PROVIDENCE, R.I. (WPRI) – Providence Mayor Jorge Elorza said Friday he’s considering raising taxes, seeking more money from the city’s nonprofit colleges and hospitals and reexamining retirement benefits as part of his plan to address a structural deficit that could balloon to $37 million over the next decade.
The first-term Democrat offered no concrete plans for how his budget proposal later this month will address the growing shortfall, but he said the city could face “some dire consequences” if it doesn’t take steps to resolves its financial challenges.
“Everything has to be looked at and everything has to be on the table,” Elorza said during a taping of WPRI 12’s Newsmakers. “So the full suite of different options, that will be published in two weeks or so.”
- Watch: Mayor Elorza on Newsmakers
- More: City seeks grant for 80 new firefighters
- Also: 12 things to know about Providence’s rising property values
The city is currently in the process of crafting a 10-year plan that factors in anticipated expenses like retiree benefits, road repairs and school construction to give Elorza a better idea of how to build a budget for the fiscal year that begins July 1 as well as future years.
The challenges sound familiar: Massive cuts in state aid – the city currently receives $29.6 million less than it did in the 2007 fiscal year – coupled with rising employee and retiree benefit costs and larger-than-average public safety budgets have put the city in a position of having its expenses far exceed its revenues.
The problem is exacerbated by the city’s nonexistent reserves, a safeguard commonly known as a rainy day fund. The city had $22 million in reserves in 2008, but those funds were rapidly drawn down after massive cuts in state aid and the economic downturn. Because Providence faces a $13.4 million cumulative deficit, the city must run an operating surplus for several years to offset the earlier red ink.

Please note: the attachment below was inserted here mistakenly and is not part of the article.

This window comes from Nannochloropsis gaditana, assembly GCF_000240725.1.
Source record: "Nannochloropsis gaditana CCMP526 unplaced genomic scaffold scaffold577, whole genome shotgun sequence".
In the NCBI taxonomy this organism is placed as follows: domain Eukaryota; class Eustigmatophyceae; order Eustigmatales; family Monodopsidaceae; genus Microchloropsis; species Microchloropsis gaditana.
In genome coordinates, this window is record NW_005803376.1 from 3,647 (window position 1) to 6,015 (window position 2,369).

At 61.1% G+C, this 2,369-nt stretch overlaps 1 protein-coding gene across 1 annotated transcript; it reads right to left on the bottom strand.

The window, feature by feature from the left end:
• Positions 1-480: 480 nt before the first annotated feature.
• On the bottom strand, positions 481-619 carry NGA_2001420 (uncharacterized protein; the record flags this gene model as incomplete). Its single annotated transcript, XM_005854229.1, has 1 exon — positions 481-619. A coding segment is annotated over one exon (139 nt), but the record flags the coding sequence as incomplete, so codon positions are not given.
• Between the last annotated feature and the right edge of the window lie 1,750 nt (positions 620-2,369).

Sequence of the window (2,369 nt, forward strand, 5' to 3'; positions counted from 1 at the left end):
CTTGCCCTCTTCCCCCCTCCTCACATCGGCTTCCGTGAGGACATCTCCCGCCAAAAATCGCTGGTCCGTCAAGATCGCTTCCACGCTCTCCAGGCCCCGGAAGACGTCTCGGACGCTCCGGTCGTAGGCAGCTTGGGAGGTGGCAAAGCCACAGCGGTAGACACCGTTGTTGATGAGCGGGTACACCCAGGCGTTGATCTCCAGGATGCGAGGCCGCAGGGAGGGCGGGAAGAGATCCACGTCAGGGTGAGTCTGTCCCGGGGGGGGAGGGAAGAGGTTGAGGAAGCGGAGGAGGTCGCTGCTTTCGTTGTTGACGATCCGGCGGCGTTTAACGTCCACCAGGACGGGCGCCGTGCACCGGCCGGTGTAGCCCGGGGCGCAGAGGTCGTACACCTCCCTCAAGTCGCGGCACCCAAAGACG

In a recent application for a federal grant to hire more firefighters, an official in the public safety department said the city “cannot afford to operate in a structural deficit mode because receivership or bankruptcy will be in its future.”
“Well the idea is if we don’t take these steps, we face some dire consequences,” Elorza said. “But that is why we’ve been going through this entire process, to make sure we’re thinking for the long term as we prepare each year’s budget.”
In the interview, Elorza acknowledged that property taxes will likely increase on those whose properties increased in value in the city’s recent revaluation. He also said he’s willing to consider possible changes to retiree health benefits, but declined to offer a plan.
Elorza also said he would like to see the city’s private colleges and hospitals make more payments-in-lieu-of-taxes (PILOT) because Providence receives less financial support from the nonprofit institutions than other comparable communities around New England do from their nonprofts. Elorza said he supports legislation that would require “non-mission essential nonprofit properties” to pay property taxes.
Elorza specifically mentioned 121 South Main Street, a Brown University-owned building that also houses Hemenway’s Restaurant, as an example of a property that doesn’t pay taxes to the city. (Brown is actually scheduled to pay the city $720,000 in the current fiscal year through a plan that requires the university to pay taxes on 15% of the property.)
The mayor said he plans to introduce his budget for the fiscal year that begins July 1 later this month. He said the city can’t fix its problems overnight.
“This isn’t the result of one administration, one individual,” Elorza said. “It’s decades and decades of neglect.”
Continue the discussion on FacebookDan McGowan ( email@example.com ) covers politics, education and the city of Providence for WPRI.com. Follow him on Facebook and Twitter: @danmcgowan Tim White( firstname.lastname@example.org ) is the Target 12 investigative reporter for WPRI 12 and Fox Providence. Follow him on Twitter: @TimWhiteRI